The pictures that were on the Airbnb site were false. It was more sprawling, modern furniture added, but all with a Japanese style twist. The furniture was low to the floor, other than the small dining room table. There were a few rooms that had sliding wooden and paper doors, which was surprising to me. We would explore the house, taking our things upstairs to one of the bedrooms. While there was a ‘western-style bed,’ there were a couple traditional beds as well. We would have a choice between the two. The traditional beds were twins, so we ended up taking the double bed.
After alerting Makana of our arrival, he would message me to find the phone that he had left for us (yes, he left a phone for us!) so that he could video chat us. He was SO sweet! I can’t gush about him enough. He gave us a number for us to call if we needed anything, as well as explaining how to use the WiFi puck, his phone, and many other things in the house that we would need to know about. The weirdest thing that we tried to figure out in the house was the washing/drying machine.
…it did both. How? I have no idea. Japan is wild.
Gifts Makana left for the three of us
The shower was also really frickin’ confusing. It took me a full twenty or so minutes to figure out how to turn it on, and honestly, I almost flooded the floor the first time. But that’s another story.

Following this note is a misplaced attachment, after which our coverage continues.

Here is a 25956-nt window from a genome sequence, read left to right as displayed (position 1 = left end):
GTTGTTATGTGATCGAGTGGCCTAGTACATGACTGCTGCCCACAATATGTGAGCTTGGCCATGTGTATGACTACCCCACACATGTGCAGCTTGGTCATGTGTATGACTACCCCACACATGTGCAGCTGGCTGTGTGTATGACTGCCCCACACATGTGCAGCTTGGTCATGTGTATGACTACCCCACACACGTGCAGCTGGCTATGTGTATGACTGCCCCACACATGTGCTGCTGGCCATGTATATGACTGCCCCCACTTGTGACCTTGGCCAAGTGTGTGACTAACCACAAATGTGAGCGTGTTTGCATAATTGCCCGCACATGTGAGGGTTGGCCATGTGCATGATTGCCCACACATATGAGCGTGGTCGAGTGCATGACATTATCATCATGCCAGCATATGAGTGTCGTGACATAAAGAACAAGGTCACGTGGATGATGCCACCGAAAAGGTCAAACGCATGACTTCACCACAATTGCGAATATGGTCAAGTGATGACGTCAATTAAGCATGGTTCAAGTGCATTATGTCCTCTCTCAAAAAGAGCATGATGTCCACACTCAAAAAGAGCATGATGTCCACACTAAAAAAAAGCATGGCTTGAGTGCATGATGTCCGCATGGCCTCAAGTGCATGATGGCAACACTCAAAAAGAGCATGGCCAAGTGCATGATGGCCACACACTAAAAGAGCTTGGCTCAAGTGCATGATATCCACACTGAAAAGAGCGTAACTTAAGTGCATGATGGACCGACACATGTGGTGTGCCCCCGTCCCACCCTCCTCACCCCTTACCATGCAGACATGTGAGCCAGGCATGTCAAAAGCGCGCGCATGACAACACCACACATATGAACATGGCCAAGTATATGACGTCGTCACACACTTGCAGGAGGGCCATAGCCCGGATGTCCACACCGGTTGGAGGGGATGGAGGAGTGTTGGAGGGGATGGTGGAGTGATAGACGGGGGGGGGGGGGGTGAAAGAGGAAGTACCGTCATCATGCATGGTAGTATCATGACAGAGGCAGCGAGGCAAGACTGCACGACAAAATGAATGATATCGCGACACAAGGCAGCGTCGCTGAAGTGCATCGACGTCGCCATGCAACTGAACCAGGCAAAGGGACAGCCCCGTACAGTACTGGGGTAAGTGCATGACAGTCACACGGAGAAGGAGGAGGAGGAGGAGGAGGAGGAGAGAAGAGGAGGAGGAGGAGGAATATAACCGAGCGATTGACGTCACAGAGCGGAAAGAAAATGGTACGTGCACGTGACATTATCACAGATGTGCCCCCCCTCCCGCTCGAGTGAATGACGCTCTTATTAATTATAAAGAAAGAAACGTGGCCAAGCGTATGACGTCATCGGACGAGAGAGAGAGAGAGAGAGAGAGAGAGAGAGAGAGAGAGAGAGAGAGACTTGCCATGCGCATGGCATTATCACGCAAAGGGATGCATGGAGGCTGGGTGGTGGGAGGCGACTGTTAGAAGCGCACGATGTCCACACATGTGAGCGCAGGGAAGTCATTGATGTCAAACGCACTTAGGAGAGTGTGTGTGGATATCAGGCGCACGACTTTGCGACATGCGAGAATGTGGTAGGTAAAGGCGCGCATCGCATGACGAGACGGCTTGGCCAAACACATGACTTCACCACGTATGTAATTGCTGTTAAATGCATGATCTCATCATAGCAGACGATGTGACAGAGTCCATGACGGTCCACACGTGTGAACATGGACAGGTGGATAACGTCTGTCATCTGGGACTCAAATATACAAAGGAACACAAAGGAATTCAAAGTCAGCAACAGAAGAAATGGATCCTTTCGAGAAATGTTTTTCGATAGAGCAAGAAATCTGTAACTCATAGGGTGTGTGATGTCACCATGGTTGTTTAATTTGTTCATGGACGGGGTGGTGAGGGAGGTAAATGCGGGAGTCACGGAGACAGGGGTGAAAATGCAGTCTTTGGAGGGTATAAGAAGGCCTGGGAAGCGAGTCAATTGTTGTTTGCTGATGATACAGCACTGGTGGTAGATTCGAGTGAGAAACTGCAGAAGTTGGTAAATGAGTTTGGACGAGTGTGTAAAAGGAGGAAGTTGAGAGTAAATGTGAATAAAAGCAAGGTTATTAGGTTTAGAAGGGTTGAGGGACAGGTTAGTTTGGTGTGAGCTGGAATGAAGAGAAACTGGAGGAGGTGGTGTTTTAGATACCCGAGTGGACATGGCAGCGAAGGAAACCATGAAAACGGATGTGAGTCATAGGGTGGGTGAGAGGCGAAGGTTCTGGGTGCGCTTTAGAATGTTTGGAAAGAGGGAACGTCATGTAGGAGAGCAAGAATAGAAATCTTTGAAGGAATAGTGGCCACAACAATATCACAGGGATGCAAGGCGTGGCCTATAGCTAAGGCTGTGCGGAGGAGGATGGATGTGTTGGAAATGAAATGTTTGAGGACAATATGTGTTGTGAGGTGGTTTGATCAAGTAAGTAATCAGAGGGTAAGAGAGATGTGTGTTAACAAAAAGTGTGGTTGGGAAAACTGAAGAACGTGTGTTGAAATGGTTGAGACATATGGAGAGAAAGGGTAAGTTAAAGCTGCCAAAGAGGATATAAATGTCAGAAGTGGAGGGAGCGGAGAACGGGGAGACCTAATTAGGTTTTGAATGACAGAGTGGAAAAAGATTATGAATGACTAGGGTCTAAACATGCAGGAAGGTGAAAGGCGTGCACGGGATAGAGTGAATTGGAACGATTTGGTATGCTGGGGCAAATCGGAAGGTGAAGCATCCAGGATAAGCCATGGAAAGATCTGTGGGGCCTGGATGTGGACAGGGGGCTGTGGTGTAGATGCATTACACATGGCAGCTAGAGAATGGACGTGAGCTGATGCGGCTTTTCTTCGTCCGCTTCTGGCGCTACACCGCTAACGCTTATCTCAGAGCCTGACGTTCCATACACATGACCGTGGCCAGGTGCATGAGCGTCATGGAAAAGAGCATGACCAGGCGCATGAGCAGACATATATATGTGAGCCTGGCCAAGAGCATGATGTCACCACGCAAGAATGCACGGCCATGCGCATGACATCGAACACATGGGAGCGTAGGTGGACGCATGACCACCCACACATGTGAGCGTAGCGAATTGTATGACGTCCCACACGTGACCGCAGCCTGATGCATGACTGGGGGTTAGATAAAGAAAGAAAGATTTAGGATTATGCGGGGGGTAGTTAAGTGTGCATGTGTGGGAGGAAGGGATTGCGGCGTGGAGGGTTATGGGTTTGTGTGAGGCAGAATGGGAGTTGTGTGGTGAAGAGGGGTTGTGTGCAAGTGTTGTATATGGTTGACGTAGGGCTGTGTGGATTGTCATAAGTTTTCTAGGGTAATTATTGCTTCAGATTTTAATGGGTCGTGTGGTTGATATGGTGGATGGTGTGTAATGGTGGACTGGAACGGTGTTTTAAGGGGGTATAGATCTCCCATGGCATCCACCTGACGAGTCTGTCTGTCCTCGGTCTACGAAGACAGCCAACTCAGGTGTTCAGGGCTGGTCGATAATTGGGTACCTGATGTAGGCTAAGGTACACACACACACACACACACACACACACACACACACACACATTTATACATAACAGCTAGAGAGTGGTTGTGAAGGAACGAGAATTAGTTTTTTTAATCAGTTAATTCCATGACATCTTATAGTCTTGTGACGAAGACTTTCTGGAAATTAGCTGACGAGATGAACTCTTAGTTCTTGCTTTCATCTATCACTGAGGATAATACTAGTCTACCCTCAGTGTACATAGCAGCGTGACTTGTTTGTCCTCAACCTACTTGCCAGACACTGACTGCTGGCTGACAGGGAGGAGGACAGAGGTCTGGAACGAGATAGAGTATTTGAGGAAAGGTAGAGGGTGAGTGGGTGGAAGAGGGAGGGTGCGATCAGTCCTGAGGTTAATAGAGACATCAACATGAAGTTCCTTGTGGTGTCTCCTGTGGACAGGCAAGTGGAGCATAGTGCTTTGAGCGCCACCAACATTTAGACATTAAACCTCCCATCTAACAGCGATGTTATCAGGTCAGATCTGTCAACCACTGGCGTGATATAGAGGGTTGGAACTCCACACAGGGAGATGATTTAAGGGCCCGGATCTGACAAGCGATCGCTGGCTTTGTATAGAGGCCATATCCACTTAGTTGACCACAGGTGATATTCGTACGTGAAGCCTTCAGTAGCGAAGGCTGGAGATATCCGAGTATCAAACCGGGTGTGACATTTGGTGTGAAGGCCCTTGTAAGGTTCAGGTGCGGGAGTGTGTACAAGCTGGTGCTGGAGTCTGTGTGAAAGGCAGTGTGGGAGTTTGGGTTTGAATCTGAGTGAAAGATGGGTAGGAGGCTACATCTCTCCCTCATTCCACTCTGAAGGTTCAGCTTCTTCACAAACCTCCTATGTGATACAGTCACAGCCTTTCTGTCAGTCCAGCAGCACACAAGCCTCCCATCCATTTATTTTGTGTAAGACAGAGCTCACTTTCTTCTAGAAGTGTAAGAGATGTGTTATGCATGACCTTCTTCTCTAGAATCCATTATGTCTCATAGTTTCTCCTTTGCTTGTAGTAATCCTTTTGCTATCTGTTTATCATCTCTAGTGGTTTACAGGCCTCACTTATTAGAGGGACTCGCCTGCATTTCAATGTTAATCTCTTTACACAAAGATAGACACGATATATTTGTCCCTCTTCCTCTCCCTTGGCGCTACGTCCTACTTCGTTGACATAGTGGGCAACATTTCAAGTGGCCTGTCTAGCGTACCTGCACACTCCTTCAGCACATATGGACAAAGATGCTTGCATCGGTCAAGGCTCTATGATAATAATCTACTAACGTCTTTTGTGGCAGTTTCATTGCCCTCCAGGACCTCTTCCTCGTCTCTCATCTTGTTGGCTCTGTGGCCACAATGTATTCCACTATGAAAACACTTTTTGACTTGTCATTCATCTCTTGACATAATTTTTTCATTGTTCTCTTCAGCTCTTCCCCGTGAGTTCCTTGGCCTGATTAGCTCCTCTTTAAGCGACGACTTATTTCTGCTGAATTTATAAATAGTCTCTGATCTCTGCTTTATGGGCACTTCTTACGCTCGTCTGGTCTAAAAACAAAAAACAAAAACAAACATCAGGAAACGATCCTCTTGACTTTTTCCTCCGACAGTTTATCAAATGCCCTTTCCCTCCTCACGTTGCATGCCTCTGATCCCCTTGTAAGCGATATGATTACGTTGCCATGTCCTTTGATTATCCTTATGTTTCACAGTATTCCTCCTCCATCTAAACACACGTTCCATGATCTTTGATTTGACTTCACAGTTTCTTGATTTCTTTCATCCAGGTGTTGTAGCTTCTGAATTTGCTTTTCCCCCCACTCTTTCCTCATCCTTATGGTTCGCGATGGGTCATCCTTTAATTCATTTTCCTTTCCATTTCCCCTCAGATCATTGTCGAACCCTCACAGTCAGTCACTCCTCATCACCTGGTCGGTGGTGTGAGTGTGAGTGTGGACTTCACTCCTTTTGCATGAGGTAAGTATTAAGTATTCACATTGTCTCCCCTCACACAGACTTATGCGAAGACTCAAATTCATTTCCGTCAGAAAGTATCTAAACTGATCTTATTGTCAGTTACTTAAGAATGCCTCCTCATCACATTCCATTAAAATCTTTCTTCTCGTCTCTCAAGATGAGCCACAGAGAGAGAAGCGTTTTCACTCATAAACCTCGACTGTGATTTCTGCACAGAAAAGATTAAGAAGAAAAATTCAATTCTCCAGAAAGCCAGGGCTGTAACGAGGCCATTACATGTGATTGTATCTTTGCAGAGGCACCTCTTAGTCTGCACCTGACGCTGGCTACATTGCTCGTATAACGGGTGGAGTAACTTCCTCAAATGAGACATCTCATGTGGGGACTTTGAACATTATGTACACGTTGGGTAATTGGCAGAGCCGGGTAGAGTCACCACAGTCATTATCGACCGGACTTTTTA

Also, yes, the toilets had bidets. They also had sinks on top of the toilets. Again, Japan is wild.
At that point, we were hungry. We’d been left some instant ramen to make, but honestly, we really wanted to check out the Family Mart down the street! We’d heard a lot about them, both from friends that had previously lived in Japan and through research we’d done. That was an adventure. The convenience stores in Japan were basically food stores, but with fresh, prepared meals. Not the nasty stuff you’d go into a Spynx and get (no hate, but let’s be real. It can be crap sometimes). There were so many options that we ended up spending a reasonable amount of time in there. They had rice balls, dons (rice bowls), ramen, sandwiches… all kinds of stuff. We ended up getting a couple dons and some rice balls, going back to the house.
Let me tell you that it was one of the best meals I’ve had. It beat out a lot of the fancier restaurants that we had back home! The pork that I got was juicy, the rice sticky, and the egg super runny! I should also mention that the clerk at the store offered to heat it for us, which was really kind of him. Honestly, it was the perfect meal after a 14-hour flight. And good God, the rice ball… I think I ate that more than anything else while we were there. It was stuffed with seaweed and so good.
If I’m being honest, I don’t remember what we did after that. We sat on the porch for a while and watched the night owls go by outside, saw some really terrifying ravens that were everywhere. The exhaustion hit us really quickly, and the jet lag was real for me. We passed out pretty soon after settling in.
Needless to say, the first day was an adventure all on its own! I remember being in jaw-dropping awe the entire evening. Wes and I gushed about everything we were seeing to our friends back home, talking to them as they were getting up. Having a 13-hour difference between us and everyone else was kinda crazy and hard to keep up with.
Sorry for how late this was! With everything going on in the world at the moment, it’s been hard to find a time to sit down and really write things out. Thanks for being patient with me!